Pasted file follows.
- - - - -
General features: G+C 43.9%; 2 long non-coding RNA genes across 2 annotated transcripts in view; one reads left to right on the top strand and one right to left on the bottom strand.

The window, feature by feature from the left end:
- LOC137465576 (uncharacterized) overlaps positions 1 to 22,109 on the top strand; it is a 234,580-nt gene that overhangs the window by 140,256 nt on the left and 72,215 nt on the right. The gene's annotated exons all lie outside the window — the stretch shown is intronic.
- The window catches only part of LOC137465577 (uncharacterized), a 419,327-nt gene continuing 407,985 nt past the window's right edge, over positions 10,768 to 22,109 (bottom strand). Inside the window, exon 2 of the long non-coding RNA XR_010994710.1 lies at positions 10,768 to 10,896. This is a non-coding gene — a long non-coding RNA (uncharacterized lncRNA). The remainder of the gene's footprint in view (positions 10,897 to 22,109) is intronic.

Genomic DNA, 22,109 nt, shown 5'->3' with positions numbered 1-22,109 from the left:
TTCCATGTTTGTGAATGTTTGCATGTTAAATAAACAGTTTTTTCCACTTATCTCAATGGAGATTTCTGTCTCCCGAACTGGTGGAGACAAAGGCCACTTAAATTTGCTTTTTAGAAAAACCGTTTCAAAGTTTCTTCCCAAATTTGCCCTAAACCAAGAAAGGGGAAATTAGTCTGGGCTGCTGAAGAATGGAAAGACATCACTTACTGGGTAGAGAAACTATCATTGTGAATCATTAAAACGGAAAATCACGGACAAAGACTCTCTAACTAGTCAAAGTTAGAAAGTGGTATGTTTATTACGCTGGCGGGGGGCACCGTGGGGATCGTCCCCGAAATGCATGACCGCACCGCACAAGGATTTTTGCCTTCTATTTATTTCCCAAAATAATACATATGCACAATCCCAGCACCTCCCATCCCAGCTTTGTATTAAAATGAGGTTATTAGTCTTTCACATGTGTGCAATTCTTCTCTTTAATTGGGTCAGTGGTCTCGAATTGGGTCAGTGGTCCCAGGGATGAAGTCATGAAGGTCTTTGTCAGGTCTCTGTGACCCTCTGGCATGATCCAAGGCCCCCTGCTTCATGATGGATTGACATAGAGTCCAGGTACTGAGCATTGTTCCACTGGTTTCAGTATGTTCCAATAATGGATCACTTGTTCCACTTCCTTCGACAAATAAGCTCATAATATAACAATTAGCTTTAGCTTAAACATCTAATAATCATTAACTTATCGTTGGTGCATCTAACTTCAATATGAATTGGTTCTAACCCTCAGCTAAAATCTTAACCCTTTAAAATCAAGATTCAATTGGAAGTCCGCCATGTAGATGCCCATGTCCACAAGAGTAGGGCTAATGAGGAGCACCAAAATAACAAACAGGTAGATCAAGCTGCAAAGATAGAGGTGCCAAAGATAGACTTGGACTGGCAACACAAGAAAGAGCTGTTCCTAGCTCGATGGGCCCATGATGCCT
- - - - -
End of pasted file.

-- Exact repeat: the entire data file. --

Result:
General features: G+C 43.9%; 2 long non-coding RNA genes across 2 annotated transcripts in view; one reads left to right on the top strand and one right to left on the bottom strand.

The window, feature by feature from the left end:
- LOC137465576 (uncharacterized) overlaps positions 1 to 22,109 on the top strand; it is a 234,580-nt gene that overhangs the window by 140,256 nt on the left and 72,215 nt on the right. The gene's annotated exons all lie outside the window — the stretch shown is intronic.
- The window catches only part of LOC137465577 (uncharacterized), a 419,327-nt gene continuing 407,985 nt past the window's right edge, over positions 10,768 to 22,109 (bottom strand). Inside the window, exon 2 of the long non-coding RNA XR_010994710.1 lies at positions 10,768 to 10,896. This is a non-coding gene — a long non-coding RNA (uncharacterized lncRNA). The remainder of the gene's footprint in view (positions 10,897 to 22,109) is intronic.

Genomic DNA, 22,109 nt, shown 5'->3' with positions numbered 1-22,109 from the left:
TTCCATGTTTGTGAATGTTTGCATGTTAAATAAACAGTTTTTTCCACTTATCTCAATGGAGATTTCTGTCTCCCGAACTGGTGGAGACAAAGGCCACTTAAATTTGCTTTTTAGAAAAACCGTTTCAAAGTTTCTTCCCAAATTTGCCCTAAACCAAGAAAGGGGAAATTAGTCTGGGCTGCTGAAGAATGGAAAGACATCACTTACTGGGTAGAGAAACTATCATTGTGAATCATTAAAACGGAAAATCACGGACAAAGACTCTCTAACTAGTCAAAGTTAGAAAGTGGTATGTTTATTACGCTGGCGGGGGGCACCGTGGGGATCGTCCCCGAAATGCATGACCGCACCGCACAAGGATTTTTGCCTTCTATTTATTTCCCAAAATAATACATATGCACAATCCCAGCACCTCCCATCCCAGCTTTGTATTAAAATGAGGTTATTAGTCTTTCACATGTGTGCAATTCTTCTCTTTAATTGGGTCAGTGGTCTCGAATTGGGTCAGTGGTCCCAGGGATGAAGTCATGAAGGTCTTTGTCAGGTCTCTGTGACCCTCTGGCATGATCCAAGGCCCCCTGCTTCATGATGGATTGACATAGAGTCCAGGTACTGAGCATTGTTCCACTGGTTTCAGTATGTTCCAATAATGGATCACTTGTTCCACTTCCTTCGACAAATAAGCTCATAATATAACAATTAGCTTTAGCTTAAACATCTAATAATCATTAACTTATCGTTGGTGCATCTAACTTCAATATGAATTGGTTCTAACCCTCAGCTAAAATCTTAACCCTTTAAAATCAAGATTCAATTGGAAGTCCGCCATGTAGATGCCCATGTCCACAAGAGTAGGGCTAATGAGGAGCACCAAAATAACAAACAGGTAGATCAAGCTGCAAAGATAGAGGTGCCAAAGATAGACTTGGACTGGCAACACAAGAAAGAGCTGTTCCTAGCTCGATGGGCCCATGATGCCT